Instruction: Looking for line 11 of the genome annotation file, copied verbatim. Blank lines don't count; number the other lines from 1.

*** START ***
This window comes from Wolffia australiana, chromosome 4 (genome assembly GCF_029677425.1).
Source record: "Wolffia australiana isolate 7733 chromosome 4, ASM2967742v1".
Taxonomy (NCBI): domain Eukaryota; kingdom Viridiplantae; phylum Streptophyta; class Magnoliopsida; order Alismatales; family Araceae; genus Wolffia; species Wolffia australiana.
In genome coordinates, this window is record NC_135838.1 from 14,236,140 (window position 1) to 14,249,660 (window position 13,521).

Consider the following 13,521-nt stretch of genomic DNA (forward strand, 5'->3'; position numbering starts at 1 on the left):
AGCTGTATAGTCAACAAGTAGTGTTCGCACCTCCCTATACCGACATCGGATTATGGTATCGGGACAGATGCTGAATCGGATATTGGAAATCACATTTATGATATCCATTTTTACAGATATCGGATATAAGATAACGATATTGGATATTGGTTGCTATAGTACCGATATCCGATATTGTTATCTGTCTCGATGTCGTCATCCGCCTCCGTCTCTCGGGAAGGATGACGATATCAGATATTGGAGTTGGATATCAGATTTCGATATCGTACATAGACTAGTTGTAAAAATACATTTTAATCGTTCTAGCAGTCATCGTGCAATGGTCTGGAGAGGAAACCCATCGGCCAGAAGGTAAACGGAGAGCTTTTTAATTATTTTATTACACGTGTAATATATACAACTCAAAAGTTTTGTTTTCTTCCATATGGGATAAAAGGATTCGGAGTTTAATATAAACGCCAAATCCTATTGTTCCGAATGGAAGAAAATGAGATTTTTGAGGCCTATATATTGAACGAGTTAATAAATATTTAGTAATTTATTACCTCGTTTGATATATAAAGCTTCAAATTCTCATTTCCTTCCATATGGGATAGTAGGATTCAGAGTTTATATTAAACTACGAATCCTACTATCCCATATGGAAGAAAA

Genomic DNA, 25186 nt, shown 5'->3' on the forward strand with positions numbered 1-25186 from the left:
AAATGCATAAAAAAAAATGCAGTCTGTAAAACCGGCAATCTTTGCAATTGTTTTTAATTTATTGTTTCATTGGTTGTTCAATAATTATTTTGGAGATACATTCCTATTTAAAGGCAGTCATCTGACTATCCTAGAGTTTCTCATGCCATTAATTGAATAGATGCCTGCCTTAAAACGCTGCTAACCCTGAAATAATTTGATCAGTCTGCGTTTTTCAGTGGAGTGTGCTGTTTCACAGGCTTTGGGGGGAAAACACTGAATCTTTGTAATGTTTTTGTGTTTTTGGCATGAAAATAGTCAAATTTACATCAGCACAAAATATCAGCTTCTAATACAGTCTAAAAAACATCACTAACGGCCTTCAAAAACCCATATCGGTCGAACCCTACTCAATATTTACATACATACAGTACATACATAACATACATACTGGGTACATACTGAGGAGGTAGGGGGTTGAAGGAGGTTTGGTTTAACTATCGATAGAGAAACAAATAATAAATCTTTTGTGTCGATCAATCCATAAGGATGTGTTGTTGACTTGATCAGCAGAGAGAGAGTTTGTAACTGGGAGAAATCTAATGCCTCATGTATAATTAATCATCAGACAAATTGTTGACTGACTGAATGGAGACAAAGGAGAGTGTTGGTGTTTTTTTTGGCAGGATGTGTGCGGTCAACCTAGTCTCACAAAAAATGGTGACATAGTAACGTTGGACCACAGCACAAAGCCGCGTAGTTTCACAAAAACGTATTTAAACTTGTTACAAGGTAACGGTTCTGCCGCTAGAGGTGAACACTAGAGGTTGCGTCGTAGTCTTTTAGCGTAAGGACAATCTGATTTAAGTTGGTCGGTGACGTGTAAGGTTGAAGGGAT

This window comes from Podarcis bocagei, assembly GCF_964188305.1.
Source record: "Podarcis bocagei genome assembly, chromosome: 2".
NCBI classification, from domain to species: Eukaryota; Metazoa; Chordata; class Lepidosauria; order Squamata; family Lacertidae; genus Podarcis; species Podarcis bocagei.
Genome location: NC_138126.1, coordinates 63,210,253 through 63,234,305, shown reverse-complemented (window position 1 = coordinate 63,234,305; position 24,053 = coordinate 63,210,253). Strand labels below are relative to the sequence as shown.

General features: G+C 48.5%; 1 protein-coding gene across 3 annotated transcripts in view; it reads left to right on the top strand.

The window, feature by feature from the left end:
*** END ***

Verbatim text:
NCBI classification, from domain to species: Eukaryota; Metazoa; Chordata; class Lepidosauria; order Squamata; family Lacertidae; genus Podarcis; species Podarcis bocagei.